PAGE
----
Trends in IT management are pushing server management into co-located and cloud-based service providers. If a path toward migration seems to lead toward services rather than servers, there are some developments to note while choosing a place to relocate the apps on critical servers.
Amazon is the leader in the cloud computing space with its AWS business. But just until recently, the world didn't know specifics of how well AWS was earning. It turns out that cloud services are one of the few Amazon products making a generous profit. And the existence of profits goes a long way toward protecting the future of any product or service. The 3000 is supposed to have crossed over from profitable to not so during the period after Y2K.
Once the system's projected revenue line dipped below the projected expense line, at that point you could say even those inside HP considered MPE servers a dead product. It didn't happen until after that Year 2000 bubble, though. The HP 3000 owner, having experienced this, will be wary of any single point of solution failure.
AWS is well above such a line. Other companies, such as HP, are not breaking out their cloud business results. But HP is making a point of promoting its latest HP Discover conference around the cloud concept. You can even ride in a cloud, the vendor promises, next month in Vegas.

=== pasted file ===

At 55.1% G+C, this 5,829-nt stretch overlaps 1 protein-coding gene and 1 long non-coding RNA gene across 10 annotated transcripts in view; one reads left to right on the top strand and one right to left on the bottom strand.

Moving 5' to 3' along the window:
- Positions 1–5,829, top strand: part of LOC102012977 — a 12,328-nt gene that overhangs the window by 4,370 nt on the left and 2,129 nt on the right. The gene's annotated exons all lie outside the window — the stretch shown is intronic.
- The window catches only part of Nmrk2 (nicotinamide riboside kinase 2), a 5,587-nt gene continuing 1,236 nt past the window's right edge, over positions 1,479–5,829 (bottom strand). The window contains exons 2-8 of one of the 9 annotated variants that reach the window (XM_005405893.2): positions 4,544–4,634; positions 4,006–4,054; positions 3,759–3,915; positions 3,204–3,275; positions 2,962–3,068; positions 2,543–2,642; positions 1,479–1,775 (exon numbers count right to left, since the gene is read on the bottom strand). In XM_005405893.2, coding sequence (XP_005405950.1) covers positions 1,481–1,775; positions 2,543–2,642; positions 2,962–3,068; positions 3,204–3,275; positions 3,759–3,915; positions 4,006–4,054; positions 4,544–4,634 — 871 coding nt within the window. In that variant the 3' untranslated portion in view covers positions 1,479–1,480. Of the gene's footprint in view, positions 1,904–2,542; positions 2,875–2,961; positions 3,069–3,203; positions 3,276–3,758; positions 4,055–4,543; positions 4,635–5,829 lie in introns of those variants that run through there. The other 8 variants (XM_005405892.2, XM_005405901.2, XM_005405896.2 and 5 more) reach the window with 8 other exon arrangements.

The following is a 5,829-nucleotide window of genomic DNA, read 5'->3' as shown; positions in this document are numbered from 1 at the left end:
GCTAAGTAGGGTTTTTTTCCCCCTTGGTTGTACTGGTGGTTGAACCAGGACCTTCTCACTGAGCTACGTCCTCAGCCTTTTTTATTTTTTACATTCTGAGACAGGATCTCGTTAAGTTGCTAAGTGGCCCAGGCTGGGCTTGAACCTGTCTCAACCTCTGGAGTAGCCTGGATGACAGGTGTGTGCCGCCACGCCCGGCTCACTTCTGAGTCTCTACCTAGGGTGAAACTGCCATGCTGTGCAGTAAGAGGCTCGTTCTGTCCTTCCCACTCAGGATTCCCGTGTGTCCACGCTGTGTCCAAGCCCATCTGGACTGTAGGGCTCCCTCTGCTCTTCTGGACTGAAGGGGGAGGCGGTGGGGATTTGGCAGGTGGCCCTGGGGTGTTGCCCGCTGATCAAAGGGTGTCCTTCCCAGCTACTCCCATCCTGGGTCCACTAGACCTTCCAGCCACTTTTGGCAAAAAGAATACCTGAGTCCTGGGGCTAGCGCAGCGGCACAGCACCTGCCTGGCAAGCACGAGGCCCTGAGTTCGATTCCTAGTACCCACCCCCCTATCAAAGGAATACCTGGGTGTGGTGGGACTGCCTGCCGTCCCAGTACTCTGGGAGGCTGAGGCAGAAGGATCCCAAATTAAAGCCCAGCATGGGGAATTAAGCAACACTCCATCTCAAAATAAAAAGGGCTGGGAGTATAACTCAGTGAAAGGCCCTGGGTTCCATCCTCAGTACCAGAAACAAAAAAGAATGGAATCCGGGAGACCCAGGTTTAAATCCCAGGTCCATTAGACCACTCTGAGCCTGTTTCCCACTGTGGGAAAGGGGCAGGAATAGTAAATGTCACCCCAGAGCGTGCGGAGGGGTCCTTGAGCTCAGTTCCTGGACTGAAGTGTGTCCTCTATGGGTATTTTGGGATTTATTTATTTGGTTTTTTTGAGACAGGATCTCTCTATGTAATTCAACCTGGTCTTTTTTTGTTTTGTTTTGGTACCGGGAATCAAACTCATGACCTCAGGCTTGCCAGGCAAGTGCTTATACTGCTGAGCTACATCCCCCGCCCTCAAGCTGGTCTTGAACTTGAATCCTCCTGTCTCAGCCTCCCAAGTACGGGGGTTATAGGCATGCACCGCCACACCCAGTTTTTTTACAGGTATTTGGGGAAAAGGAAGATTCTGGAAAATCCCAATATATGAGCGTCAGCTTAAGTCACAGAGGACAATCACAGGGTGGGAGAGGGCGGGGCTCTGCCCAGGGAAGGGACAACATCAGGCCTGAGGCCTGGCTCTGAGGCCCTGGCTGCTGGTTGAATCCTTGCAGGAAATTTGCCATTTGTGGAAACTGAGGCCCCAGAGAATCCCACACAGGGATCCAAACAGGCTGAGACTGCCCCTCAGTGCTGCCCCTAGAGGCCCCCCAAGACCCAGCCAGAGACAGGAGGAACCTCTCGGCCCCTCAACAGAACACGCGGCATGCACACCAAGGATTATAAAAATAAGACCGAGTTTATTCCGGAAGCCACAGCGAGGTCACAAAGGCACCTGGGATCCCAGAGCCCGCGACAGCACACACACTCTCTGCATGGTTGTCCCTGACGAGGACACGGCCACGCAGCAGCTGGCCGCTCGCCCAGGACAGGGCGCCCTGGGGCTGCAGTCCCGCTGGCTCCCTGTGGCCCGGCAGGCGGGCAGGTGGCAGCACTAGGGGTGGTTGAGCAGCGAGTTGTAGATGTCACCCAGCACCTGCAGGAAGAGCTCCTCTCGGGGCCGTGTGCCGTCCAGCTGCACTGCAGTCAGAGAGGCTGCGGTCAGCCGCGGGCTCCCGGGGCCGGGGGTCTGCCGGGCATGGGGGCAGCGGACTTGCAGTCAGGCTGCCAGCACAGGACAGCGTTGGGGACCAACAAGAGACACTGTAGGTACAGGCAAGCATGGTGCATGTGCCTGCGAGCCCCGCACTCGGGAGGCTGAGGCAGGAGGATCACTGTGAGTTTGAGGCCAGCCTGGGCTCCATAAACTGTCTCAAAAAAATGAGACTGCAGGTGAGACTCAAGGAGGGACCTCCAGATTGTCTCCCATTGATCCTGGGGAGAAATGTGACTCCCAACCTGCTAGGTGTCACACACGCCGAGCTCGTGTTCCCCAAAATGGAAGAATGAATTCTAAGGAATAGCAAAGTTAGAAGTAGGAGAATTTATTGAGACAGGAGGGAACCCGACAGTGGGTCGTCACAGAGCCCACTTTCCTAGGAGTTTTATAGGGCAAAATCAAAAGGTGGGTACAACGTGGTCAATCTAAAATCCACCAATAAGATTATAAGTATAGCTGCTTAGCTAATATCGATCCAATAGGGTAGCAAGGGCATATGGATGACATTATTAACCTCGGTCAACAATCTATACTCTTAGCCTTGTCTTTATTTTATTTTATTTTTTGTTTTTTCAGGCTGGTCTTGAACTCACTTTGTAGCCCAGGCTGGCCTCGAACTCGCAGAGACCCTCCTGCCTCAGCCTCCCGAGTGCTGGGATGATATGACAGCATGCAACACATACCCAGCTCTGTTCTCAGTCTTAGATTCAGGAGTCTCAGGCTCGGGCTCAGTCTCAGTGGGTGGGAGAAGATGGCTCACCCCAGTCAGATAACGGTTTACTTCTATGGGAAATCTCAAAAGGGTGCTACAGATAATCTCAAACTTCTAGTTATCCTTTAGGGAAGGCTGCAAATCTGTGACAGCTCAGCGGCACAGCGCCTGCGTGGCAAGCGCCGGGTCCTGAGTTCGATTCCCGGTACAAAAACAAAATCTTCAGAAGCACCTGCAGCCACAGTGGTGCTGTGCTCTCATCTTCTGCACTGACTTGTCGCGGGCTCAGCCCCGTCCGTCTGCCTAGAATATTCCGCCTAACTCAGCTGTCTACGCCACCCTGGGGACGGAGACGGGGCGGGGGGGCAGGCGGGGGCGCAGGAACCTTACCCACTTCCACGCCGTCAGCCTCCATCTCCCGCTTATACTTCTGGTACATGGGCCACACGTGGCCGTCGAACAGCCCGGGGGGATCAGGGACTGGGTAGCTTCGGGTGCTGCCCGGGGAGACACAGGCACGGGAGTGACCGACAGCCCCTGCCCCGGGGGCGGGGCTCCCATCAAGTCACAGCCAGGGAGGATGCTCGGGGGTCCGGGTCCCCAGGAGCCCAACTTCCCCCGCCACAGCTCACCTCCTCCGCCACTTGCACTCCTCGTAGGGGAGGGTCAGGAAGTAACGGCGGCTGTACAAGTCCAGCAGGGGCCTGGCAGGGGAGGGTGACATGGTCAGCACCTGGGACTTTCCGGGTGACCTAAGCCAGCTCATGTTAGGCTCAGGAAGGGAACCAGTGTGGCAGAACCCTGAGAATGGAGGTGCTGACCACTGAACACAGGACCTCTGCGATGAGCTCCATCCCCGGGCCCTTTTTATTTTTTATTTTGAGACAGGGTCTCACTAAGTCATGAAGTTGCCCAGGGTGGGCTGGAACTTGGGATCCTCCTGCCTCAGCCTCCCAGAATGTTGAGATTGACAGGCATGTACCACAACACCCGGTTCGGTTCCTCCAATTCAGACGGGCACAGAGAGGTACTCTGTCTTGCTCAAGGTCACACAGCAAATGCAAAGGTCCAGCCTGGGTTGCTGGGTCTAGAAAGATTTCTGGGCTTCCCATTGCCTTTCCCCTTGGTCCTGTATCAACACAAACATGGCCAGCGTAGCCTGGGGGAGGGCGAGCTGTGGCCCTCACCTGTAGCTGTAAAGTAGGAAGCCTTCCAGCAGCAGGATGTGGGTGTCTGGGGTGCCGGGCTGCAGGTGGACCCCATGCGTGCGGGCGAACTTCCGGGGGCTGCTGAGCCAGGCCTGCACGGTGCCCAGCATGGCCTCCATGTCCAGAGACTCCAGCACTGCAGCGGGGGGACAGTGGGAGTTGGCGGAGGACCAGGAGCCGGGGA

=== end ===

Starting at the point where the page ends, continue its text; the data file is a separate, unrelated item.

How big is cloud at AWS? Amazon said it had revenue of $1.57 billion during the first three months of the year. The company said its operating income from AWS was $265 million. Nothing that HP builds returns that kind of profit, except ink and paper.
But at the Discover show in Las Vegas, attendees can win "a VIP ride in the cloud on the High Roller with Connect and Ingram Micro on June 2, 2015. Join us as we journey 550 feet into the cloud over the beautiful Las Vegas landscape while networking and enjoying the ride."
Amazon is going to sell more than $5 billion in cloud services this year, by the company's reports. HP's still calling cloud computing "the new style of IT," and the strategy is pretty new to the IT director who's been managing local and networked servers for several decades. The Hewlett-Packard view from the clouds will include a Special Interest Group meeting for cloud computing during the June 2-4 show.
Hewlett-Packard has announced that it will spend $1 billion by the end of next year to help its customers build private cloud computing. Private clouds will need security, and they'll begin to behave more like the HP 3000 world everybody knows: management of internal resources. The difference will reside in a standard open source stack, OpenStack. It's not aimed at midsize or smaller firms. But aiding OpenStack might help open some minds about why clouds can be simple to build, as well as feature-rich.